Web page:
• Greg

Preaching Obedience To Christ Is Not Another Gospel

“But though we, or an angel from heaven, preach any other gospel unto you than that which we have preached unto you, let him be accursed. As we said before, so say I now again, if any man preach any other gospel unto you than that ye have received, let him be accursed.”


As the Bible warns us, there are people that have a faulty view of saving faith. “Just believe” they say, because Christ has done all that needs to be done for everyone to be saved. Ask them to define what it means to believe, they say we are to “trust in the sacrifice of Christ on the cross”, meaning to mentally depend on the atonement. Or they will declare we are to simply “ask the Lord to save us”, or “ask him to come into our heart”, and we are saved. They have heard this from many modern-day preachers, but they do not get these ideas from the Bible. While I have theological differences with Pastor John MacArthur, I agree with him when he says the following:


“The gospel that Jesus proclaimed was a call to discipleship, a call to follow him in submissive obedience, not just a plea to make a decision or pray a prayer. Jesus’ message liberated people from the bondage of their sin while it confronted and condemned hypocrisy. It was an offer of eternal life and forgiveness for repentant sinners, but at the same time it was a rebuke to outwardly religious people whose lives were devoid of true righteousness. It put sinners on notice that they must turn from sin and embrace God’s righteousness. Our Lord’s words about eternal life were invariably accompanied by warnings to those who might be tempted to take salvation lightly. He taught that the cost of following him is high, that the way is narrow and few find it. He said many who call him Lord will be forbidden from entering the kingdom of heaven (cf. Matt. 7:13-23).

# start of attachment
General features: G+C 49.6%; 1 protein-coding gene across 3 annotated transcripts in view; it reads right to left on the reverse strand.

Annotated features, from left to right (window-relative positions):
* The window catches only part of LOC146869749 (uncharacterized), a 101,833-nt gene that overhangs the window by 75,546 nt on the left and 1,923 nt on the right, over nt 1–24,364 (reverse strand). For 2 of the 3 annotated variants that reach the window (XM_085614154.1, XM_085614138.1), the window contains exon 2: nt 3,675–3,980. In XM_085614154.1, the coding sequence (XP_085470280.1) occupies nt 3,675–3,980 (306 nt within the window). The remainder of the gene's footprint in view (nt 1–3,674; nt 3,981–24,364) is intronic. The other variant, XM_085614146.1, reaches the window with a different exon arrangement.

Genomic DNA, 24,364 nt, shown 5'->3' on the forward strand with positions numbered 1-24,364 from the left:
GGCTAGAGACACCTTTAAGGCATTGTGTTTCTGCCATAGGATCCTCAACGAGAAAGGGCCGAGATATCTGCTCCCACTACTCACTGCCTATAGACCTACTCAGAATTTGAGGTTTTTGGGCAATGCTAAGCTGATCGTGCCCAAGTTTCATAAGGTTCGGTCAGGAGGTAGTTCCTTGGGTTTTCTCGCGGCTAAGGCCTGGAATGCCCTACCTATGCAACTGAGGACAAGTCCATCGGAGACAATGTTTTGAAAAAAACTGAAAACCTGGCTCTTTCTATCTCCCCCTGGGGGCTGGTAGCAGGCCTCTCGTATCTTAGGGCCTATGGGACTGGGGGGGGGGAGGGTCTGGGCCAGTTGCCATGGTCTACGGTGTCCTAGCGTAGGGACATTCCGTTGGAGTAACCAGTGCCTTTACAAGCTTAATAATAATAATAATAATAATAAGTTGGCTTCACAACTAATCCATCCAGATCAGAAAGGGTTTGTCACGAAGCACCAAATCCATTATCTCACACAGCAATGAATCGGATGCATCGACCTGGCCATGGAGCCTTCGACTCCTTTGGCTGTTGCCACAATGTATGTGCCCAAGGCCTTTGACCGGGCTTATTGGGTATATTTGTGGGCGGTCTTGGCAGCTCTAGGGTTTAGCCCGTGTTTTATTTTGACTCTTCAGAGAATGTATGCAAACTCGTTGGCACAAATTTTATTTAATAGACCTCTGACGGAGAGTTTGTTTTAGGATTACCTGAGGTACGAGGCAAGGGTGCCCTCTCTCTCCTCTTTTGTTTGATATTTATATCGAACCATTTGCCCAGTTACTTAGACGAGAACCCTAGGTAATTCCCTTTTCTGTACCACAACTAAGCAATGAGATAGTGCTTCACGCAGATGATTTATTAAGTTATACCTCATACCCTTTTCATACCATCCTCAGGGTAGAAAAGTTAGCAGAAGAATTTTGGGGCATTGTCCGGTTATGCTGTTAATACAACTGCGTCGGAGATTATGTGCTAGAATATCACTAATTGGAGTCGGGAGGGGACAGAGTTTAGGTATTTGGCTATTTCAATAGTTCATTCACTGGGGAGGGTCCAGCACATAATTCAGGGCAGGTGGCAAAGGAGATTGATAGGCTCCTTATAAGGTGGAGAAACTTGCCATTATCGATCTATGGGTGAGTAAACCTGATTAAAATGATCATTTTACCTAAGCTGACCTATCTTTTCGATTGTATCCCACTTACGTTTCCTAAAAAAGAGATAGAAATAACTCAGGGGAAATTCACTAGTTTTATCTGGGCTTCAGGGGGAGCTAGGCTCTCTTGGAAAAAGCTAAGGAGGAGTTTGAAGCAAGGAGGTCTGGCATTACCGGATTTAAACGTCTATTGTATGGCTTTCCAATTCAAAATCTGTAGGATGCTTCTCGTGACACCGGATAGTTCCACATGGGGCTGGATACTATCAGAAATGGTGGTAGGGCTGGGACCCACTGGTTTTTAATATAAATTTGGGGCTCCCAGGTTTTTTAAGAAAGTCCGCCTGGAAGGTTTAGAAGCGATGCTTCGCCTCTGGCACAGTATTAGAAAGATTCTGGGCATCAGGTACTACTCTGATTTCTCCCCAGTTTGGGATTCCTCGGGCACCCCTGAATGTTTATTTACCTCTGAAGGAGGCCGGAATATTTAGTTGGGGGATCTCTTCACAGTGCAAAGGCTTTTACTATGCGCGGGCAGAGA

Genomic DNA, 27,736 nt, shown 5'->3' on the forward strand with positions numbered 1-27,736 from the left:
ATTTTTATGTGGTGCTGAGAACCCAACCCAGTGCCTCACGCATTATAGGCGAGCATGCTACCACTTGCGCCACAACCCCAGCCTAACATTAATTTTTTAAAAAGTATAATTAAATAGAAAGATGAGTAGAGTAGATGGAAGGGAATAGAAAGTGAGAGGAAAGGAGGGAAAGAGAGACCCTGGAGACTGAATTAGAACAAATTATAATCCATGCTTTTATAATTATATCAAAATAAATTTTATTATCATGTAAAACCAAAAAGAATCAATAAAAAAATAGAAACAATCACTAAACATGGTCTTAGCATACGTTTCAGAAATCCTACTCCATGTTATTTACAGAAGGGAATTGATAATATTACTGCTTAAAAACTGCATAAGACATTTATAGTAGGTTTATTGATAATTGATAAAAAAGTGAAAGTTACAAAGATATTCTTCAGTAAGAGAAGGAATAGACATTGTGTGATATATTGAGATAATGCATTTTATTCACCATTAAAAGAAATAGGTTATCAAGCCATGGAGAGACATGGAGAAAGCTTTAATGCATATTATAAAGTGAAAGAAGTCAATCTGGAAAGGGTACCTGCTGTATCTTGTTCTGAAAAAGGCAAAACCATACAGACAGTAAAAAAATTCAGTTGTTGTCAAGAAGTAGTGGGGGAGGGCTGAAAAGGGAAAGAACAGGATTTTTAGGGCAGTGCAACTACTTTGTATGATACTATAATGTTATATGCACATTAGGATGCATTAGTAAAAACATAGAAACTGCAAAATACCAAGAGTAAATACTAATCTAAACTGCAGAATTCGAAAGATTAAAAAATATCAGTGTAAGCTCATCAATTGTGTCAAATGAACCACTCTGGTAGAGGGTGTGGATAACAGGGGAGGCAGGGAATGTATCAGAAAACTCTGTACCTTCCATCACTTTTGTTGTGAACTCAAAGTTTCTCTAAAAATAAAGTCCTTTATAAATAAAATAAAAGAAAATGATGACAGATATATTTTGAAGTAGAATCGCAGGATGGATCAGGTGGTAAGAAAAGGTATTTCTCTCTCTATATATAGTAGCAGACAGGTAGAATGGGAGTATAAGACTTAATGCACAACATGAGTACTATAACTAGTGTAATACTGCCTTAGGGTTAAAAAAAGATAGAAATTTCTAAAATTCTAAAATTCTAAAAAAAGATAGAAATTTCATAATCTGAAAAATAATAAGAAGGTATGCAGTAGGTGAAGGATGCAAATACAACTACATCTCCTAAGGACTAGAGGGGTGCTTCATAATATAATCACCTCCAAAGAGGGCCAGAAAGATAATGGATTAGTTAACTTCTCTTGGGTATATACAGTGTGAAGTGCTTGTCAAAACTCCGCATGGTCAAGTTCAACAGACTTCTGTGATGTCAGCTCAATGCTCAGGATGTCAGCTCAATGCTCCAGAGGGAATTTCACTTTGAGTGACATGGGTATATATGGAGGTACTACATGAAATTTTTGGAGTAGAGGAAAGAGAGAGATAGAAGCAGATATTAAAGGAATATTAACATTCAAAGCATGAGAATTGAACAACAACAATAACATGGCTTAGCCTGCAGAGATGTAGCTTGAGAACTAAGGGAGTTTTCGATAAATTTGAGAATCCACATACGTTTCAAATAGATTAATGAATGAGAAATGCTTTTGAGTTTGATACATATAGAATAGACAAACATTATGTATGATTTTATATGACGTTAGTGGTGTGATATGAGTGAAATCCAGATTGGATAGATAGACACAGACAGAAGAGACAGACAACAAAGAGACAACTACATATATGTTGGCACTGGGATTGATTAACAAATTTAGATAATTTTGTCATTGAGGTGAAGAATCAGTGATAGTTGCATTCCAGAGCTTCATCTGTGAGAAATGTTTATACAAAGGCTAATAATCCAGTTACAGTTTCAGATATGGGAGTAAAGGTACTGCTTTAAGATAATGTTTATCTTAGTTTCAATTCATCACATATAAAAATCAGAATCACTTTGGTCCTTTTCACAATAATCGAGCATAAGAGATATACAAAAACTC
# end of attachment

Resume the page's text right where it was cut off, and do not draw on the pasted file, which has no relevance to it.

Present-day evangelicalism, by and large, ignores these warnings. The prevailing view of what constitutes saving faith continues to grow broader and more shallow, while the portrayal of Christ in preaching and witnessing becomes fuzzy. Anyone who claims to be a Christian can find evangelicals willing to accept a profession of faith, whether or not the person’s behavior shows any evidence of commitment to Christ. In this way, faith has become merely an intellectual exercise. Instead of calling men and women to surrender to Christ, modern evangelism asks them only to accept some basic facts about Him.


This shallow understanding of salvation and the gospel, known as “easy-believism,” stands in stark contrast to what the Bible teaches. To put it simply, the gospel call to faith presupposes that sinners must repent of their sin and yield to Christ’s authority. This, in a nutshell, is what is commonly referred to as lordship salvation.” (Source)


Antinomian preachers and theologians warn people against thinking they must submit to and obey Christ for salvation, while the Bible warns us about these preachers and theologians that do so.


They profess that they know God; but in works they deny him, being abominable, and disobedient, and unto every good work reprobate.